The new Focus’ interior has also been tweaked, with a slightly simpler layout than the outgoing model. Ford mentioned that they have taken feedback from owners when redesigning the interior, and it shows. On the whole, the layout is more intuitive, with less buttons to confuse new owners, and the available icons are easy to discern. Despite the changes, the front fascia remains unmistakably Ford.
The most prominent feature of the centre console is its eight-inch touchscreen, which performs a myriad of functions generally expected of a modern car. It displays the navigation, rear camera, climate control, audio, SYNC2 connectivity and feedback, and custom functions.
Its front seats are ergonomically sculpted, as are the steering wheel and stalks. I took very little time to get used to operating the vehicle, as most of the necessary controls are within reach of my fingers.
In terms of comfort, additional sound dampening improvements have been made to ensure the car rides quieter. In Ford’s presentation to us, the car has been generously dressed with sound insulation tweaks: thicker windshield glass, side-window glass, carpets, as well as increased insulation in the engine, door trims, boot liftgate margin, and front wheel arch liner.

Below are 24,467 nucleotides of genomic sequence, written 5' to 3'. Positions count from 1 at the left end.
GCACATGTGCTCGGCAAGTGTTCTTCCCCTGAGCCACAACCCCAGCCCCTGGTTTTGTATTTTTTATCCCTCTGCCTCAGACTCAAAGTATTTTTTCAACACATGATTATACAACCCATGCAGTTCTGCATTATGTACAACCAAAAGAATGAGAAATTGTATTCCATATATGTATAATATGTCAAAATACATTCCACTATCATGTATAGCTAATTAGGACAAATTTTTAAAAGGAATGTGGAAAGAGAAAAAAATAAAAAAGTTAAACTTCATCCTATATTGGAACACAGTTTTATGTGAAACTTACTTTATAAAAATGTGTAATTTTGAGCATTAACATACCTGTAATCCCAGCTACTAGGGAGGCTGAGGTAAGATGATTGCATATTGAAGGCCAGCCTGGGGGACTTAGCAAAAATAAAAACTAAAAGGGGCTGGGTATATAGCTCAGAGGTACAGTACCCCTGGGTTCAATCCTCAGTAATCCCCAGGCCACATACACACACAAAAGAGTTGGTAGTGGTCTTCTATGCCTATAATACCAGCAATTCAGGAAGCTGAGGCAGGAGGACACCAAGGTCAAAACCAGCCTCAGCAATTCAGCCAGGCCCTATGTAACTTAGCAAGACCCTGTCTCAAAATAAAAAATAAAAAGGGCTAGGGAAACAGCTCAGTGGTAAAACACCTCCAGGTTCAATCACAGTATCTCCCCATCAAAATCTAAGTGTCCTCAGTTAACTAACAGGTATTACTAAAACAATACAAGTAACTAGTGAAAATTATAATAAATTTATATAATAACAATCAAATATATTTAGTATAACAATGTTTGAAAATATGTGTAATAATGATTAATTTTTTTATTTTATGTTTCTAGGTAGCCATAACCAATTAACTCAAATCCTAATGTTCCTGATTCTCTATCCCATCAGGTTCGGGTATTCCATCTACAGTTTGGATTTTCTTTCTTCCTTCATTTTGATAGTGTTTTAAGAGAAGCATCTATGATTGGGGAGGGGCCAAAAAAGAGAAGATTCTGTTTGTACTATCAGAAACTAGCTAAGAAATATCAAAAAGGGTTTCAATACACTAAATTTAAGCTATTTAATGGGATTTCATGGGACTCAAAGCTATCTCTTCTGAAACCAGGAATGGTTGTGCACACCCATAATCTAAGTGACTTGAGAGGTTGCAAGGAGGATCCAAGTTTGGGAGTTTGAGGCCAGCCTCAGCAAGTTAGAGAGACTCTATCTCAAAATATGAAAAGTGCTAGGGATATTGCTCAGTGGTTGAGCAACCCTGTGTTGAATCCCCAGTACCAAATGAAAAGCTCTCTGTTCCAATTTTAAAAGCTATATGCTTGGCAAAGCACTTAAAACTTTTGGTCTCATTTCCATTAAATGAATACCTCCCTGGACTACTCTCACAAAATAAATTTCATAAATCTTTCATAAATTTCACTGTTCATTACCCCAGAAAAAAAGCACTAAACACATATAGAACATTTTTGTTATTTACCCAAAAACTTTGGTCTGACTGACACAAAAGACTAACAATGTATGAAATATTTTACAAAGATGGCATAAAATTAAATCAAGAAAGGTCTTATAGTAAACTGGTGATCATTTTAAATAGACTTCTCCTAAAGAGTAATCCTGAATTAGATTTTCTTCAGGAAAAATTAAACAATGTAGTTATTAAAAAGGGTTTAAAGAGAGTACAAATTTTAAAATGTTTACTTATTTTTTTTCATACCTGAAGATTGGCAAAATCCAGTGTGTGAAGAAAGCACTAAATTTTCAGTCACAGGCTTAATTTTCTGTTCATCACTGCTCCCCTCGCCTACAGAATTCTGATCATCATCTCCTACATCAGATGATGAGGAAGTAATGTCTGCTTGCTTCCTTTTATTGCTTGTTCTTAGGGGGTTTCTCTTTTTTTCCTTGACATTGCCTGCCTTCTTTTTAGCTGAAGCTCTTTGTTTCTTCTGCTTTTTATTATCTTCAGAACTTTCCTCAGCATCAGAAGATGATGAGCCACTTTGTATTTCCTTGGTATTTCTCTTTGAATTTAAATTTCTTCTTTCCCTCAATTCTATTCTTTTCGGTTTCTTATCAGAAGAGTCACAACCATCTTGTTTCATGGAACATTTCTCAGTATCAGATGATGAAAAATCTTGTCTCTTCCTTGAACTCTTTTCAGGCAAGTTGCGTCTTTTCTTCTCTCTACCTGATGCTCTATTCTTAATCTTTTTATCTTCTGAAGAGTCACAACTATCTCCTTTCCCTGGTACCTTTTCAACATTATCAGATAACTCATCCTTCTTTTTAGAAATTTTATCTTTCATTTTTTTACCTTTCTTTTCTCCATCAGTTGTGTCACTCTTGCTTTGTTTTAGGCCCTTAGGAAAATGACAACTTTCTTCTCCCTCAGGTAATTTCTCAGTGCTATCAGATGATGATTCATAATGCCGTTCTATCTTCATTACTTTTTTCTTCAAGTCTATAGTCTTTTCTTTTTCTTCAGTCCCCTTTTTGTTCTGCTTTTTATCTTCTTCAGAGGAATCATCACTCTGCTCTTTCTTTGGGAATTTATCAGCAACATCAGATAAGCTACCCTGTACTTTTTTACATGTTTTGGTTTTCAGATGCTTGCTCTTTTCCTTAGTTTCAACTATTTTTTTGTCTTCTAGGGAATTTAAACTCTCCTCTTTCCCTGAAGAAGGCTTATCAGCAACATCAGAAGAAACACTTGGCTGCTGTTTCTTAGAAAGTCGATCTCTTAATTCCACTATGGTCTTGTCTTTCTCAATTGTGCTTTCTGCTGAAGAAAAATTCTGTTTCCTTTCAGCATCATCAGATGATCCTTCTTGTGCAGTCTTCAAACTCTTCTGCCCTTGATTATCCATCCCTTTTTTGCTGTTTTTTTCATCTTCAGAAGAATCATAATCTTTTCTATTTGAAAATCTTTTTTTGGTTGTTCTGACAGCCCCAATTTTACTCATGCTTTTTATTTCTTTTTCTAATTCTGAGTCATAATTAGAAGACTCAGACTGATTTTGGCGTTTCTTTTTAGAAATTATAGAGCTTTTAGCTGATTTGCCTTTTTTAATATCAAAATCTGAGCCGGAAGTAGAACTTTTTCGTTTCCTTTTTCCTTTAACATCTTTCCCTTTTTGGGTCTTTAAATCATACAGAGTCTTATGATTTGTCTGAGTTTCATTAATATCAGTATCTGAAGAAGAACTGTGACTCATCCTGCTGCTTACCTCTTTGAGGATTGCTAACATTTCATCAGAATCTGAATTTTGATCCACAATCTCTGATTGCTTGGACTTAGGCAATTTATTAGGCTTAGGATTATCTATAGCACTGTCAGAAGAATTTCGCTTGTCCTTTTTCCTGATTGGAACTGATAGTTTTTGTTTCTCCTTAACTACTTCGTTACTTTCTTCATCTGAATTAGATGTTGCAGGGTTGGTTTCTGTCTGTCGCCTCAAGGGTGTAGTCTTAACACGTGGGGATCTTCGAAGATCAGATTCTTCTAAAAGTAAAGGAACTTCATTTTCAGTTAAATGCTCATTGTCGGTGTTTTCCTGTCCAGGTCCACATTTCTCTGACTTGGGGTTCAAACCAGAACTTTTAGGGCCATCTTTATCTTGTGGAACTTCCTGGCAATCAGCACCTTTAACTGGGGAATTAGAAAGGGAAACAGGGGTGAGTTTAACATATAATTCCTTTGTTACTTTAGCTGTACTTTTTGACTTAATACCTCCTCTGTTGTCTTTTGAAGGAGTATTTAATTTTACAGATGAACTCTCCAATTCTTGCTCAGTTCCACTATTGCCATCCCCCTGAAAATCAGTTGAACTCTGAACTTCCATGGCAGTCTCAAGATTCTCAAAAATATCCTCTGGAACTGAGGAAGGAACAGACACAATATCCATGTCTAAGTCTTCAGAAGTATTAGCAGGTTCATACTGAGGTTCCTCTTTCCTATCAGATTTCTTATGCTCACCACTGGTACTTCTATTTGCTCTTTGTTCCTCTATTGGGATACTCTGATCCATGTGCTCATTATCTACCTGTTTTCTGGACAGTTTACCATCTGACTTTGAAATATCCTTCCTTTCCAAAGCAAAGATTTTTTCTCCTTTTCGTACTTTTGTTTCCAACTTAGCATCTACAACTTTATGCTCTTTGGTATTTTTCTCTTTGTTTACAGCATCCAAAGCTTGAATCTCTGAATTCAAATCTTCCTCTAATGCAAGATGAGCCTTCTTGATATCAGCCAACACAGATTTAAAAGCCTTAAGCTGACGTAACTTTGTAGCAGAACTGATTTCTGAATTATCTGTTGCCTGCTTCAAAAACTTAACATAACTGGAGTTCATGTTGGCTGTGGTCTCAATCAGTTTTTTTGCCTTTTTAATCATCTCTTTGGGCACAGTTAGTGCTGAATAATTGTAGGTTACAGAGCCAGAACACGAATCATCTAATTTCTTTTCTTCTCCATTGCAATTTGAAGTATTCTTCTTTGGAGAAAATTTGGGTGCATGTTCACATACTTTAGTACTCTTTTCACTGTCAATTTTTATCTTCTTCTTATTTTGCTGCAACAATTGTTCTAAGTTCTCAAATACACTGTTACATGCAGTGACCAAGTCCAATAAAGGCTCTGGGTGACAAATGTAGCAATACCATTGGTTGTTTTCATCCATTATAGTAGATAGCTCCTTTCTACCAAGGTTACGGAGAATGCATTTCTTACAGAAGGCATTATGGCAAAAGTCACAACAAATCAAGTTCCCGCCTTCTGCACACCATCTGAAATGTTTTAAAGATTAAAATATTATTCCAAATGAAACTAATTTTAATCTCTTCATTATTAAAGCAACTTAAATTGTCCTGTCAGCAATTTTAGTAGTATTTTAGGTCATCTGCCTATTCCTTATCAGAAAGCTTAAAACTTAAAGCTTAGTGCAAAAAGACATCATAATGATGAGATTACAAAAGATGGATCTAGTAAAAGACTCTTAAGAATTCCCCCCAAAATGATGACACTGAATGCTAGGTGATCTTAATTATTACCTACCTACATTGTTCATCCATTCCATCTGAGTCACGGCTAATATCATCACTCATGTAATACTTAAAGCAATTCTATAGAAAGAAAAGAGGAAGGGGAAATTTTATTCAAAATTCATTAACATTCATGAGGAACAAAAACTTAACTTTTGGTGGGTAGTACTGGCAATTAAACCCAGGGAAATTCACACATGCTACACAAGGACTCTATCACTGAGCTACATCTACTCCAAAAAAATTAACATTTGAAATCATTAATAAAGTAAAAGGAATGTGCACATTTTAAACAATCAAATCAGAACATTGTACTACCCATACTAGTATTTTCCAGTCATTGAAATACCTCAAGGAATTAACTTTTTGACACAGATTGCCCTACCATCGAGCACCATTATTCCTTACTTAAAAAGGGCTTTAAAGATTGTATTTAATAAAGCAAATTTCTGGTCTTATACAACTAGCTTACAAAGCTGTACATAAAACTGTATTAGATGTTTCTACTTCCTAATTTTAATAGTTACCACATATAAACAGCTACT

Also, I would say that it feels better sitting in the incoming Focus than the Mk VII Golf TSI, which is already pretty good. Rear legroom is adequate, as befitting a hatchback, but don’t expect much comfort from the rear seats of a hatch (which can accommodate up to three passengers).